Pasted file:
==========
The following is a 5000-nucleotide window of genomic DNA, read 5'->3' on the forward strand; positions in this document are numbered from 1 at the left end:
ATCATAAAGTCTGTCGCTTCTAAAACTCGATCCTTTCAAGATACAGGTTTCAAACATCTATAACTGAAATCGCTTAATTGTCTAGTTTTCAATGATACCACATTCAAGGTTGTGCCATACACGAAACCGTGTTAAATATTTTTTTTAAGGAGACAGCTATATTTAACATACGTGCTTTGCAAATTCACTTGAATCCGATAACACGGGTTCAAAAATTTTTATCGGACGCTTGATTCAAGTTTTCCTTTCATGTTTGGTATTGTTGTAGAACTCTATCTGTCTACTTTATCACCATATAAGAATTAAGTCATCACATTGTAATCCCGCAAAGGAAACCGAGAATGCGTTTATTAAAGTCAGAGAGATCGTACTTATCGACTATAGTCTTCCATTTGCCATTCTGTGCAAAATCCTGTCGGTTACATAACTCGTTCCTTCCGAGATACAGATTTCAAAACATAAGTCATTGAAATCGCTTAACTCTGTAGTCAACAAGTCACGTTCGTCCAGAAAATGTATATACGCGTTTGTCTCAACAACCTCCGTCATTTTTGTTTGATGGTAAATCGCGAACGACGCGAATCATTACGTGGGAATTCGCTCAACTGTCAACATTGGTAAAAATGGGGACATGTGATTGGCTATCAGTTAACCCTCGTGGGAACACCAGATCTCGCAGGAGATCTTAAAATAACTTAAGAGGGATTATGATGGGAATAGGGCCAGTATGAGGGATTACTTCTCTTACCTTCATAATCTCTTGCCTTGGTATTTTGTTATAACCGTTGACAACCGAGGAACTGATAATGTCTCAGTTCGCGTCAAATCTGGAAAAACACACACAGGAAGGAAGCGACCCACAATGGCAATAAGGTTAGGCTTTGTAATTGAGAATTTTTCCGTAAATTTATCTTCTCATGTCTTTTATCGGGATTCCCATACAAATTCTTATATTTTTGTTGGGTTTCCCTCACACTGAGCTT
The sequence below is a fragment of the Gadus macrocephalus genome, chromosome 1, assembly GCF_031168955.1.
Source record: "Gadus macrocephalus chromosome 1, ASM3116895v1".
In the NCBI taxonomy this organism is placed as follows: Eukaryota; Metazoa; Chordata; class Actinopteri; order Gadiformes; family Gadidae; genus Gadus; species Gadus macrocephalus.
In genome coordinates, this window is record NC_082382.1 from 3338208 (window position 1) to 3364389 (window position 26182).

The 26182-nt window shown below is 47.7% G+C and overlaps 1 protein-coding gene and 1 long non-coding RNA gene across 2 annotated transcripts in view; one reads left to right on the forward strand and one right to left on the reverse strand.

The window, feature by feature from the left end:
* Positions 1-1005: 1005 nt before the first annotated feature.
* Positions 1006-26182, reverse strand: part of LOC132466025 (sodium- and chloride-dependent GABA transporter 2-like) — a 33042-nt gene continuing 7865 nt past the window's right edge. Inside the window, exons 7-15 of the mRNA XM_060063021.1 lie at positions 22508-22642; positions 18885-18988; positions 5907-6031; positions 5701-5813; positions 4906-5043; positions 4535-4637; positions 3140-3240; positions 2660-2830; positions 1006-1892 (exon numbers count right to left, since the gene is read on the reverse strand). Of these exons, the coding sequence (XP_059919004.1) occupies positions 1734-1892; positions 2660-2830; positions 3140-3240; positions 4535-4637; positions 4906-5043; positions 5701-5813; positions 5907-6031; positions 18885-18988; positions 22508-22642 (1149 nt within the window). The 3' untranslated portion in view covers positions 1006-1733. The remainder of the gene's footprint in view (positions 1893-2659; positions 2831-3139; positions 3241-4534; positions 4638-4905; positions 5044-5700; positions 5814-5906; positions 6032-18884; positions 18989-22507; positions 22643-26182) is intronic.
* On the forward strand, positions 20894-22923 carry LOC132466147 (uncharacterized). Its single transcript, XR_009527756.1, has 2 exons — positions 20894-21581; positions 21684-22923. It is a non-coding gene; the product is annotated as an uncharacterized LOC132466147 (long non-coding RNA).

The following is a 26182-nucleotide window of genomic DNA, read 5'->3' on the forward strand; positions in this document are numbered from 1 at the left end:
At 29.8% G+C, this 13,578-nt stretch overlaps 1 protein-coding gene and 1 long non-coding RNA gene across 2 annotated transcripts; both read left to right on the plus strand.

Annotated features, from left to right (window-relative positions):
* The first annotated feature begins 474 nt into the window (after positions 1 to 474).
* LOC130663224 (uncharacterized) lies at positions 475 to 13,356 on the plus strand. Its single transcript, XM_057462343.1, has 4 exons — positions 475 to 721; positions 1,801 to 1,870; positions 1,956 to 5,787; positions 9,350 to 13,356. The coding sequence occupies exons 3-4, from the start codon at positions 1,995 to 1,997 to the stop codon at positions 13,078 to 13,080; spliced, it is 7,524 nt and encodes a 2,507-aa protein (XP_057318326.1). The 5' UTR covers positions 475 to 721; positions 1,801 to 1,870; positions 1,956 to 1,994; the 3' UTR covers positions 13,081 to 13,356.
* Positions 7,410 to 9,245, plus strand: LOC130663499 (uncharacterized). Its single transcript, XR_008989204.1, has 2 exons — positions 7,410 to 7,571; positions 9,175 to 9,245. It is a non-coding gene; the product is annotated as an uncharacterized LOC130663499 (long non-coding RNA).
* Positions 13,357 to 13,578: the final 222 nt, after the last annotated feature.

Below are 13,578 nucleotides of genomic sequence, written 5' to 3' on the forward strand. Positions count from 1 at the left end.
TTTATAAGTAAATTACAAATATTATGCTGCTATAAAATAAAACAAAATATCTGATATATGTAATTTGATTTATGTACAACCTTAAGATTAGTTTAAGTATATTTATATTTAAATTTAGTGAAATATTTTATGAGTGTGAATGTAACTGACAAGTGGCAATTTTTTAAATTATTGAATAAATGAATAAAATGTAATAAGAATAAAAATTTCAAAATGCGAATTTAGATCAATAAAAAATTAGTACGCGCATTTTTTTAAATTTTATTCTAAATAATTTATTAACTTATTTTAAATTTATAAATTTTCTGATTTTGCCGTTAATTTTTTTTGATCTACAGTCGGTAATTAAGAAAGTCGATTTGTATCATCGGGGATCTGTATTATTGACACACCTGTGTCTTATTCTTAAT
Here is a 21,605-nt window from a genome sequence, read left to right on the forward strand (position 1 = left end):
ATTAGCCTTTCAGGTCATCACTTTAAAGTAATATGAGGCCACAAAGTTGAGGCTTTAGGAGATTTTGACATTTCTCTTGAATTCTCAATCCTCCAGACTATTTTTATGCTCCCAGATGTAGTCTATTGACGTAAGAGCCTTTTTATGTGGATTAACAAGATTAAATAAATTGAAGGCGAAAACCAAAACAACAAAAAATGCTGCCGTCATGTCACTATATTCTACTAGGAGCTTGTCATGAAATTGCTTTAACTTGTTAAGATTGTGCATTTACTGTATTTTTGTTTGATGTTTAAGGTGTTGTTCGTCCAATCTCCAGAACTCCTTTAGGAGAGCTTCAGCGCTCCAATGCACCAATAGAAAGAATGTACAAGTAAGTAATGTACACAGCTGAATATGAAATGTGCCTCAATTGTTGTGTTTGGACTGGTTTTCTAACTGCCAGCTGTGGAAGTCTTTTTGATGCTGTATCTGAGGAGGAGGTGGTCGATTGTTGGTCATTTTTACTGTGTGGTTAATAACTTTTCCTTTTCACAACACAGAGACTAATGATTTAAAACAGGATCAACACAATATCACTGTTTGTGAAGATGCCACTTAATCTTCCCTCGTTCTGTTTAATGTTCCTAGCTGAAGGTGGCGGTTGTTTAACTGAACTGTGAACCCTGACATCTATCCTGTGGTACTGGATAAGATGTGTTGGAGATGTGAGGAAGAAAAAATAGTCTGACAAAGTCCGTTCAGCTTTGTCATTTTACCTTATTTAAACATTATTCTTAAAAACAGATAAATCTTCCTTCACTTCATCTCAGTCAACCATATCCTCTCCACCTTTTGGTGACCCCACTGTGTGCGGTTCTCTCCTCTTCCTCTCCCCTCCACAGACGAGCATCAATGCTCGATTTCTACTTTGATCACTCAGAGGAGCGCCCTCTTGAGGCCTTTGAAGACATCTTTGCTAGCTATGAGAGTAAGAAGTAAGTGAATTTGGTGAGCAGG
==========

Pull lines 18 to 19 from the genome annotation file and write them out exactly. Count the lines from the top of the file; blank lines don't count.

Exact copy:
* Positions 13,357 to 13,578: the final 222 nt, after the last annotated feature.

Below are 13,578 nucleotides of genomic sequence, written 5' to 3' on the forward strand. Positions count from 1 at the left end.